I once got into a stranger’s car and drove away. It was the same make, colour and model as mine and my keys had no problem opening the door and starting the engine.

I keep my current car’s key fob in a faraday box. It amazes me that I can unlock the doors from 20 or 30 metres.

I believe that a large number of car thefts are achieved by breaking into houses and stealing the keys or fobs. I think that the best way to stay safe is to choose a car that is not popular with thieves. They want high-end cars which are profitable to them.

Years ago I drove a relative beater. I lived in a decent neighborhood and was not greatly concerned about crime against my car. So I left it unlocked in my driveway, figuring that if somebody wanted to rifle the storage compartments I’d rather they do that without needing to break a window or screwdriver a lock. Had anyone done so they’d have found a large pocket knife, a cheap flashlight & some maps, so no great loss if they took the lot.

Woke up one day and went out in my garage. Was surprised to find the remote-controlled electric garage door open. Was upset to find somebody had gone through the shelves where my various power tools were and made off with a bunch of them.

Called the cops. Turns out a common thief MO is to drive around looking for unlocked cars, then poke around in the interior for a garage door opener, press the button, and grab whatever loot appears before that convenient garage door opener’s light times out. Oops on me.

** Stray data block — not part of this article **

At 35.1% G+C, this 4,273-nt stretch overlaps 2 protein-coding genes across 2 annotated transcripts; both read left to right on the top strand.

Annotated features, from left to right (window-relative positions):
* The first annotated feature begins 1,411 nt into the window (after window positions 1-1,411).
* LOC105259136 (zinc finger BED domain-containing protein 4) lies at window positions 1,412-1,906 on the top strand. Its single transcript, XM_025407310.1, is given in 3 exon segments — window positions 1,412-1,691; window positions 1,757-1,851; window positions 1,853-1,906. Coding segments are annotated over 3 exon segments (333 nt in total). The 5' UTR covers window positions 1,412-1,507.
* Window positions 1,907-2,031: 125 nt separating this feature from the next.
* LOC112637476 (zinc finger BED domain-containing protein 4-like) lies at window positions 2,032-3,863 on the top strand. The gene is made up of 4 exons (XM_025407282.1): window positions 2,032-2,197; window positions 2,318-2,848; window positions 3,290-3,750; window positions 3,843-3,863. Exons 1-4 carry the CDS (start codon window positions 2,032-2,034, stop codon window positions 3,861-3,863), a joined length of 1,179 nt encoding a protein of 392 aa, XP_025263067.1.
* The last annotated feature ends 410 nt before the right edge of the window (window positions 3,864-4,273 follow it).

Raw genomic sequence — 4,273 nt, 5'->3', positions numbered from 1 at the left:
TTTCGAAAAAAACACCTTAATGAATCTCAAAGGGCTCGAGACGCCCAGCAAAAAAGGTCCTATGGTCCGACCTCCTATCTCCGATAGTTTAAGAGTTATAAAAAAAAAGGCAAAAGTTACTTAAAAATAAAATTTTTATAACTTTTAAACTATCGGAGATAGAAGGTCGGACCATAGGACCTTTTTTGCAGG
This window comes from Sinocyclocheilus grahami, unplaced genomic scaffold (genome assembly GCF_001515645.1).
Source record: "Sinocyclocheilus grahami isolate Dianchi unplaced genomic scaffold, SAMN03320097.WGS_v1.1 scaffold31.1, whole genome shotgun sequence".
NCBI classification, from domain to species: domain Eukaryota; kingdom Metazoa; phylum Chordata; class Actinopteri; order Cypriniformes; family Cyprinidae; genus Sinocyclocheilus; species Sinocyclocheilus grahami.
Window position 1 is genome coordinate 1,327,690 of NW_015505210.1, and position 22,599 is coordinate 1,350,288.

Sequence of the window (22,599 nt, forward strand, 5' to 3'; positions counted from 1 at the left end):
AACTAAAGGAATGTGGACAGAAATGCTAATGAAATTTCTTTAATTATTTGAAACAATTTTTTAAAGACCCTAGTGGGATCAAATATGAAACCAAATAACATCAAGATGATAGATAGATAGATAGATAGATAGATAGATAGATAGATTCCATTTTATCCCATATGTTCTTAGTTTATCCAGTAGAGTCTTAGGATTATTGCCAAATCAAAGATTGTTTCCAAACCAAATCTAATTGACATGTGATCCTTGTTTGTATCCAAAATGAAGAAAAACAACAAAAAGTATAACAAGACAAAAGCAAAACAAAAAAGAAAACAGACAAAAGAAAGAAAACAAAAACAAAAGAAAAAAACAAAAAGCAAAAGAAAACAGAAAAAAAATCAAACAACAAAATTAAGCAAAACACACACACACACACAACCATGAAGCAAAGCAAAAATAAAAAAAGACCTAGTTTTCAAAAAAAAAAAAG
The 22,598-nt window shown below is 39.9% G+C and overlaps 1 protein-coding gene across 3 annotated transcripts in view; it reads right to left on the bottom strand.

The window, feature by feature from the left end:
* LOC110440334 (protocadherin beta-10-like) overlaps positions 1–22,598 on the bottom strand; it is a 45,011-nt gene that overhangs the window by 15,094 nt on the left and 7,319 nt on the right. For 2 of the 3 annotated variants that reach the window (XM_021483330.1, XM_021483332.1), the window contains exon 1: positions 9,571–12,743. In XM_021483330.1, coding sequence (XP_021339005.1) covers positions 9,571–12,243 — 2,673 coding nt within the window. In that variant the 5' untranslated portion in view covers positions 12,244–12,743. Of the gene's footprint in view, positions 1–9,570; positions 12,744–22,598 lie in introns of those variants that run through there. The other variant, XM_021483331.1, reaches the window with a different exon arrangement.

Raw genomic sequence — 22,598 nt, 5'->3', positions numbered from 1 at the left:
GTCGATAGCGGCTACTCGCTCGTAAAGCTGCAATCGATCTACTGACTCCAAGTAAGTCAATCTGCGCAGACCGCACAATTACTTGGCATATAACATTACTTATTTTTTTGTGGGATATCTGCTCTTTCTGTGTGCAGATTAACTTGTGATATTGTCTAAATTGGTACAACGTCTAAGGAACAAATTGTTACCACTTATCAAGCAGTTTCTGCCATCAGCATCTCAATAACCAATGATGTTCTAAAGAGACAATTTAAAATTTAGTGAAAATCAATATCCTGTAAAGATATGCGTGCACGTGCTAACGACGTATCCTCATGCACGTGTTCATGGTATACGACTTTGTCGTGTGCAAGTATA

Anyhow, lots of people have modern cars that have built-in garage door opener buttons. Lots of other people have garage door remotes in their older cars. If that’s you, lock your car at home.

On TV all you gotta do is reach under the steering column, connect two wires, and off you go. Was that ever true? I assume it is no longer so.

Yep. I got my first fobbed car just before my second kid was born. For me, it was weird the first few days, but then, with getting kids and groceries and stuff in and out of the car, a godsend. It wasn’t just a minor convenience; it was a major help. We rented a car last month visiting my in-laws in Phoenix, and it came with a key, and it just annoyed the hell out of me.

No, but I attribute that to TV not giving out car theft lessons rather than not being true. because it sort of is true.

For a pre-column lock car, all you need is a wire and a screwdriver. Open the hood, run a jumper from the battery to the + wire on the coil, for power, and short the starter solenoid. Particularly easy for a Ford, which conveniently mounts the solenoid on the fender, rather than on the starter itself. Make sure it is in neutral!

You can do it by doing the same thing on the key wiring, but you have to know which wires to jump. The way TV does it is complete BS. Cars don’t have three feet of wire to pull out, and insulation doesn’t just magically fall away when you touch it. You need a cutter and a stripper.

My 90’s Jeep Cherokee was literally stolen with a hammer and a screwdriver. When I got the vehicle back, I got a free screwdriver.